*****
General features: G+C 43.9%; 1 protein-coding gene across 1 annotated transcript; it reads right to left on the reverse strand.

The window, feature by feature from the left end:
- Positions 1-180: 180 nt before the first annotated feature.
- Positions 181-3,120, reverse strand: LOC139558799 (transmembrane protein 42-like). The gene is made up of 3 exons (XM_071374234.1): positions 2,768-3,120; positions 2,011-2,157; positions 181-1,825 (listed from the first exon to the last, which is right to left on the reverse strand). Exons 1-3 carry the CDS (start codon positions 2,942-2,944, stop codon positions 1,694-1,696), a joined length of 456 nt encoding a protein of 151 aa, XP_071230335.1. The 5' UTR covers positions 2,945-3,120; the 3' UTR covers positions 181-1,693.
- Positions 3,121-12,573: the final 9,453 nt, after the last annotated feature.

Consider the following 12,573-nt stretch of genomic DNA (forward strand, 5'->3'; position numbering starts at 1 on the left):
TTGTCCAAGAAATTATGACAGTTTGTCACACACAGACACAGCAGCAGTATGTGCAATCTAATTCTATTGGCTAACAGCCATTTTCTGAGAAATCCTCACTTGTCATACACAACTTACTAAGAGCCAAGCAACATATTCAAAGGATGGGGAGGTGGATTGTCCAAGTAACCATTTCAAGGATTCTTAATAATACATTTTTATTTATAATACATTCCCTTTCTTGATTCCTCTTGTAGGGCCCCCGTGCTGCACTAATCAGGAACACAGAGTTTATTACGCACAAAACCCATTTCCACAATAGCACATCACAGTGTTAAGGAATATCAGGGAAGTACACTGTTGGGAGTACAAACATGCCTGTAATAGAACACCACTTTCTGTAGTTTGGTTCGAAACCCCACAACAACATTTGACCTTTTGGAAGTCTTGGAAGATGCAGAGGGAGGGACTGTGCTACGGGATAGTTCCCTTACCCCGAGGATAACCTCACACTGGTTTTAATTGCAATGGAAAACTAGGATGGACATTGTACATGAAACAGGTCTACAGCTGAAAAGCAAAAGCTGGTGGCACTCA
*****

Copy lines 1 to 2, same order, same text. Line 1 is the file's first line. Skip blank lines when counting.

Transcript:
General features: G+C 43.9%; 1 protein-coding gene across 1 annotated transcript; it reads right to left on the reverse strand.

The window, feature by feature from the left end: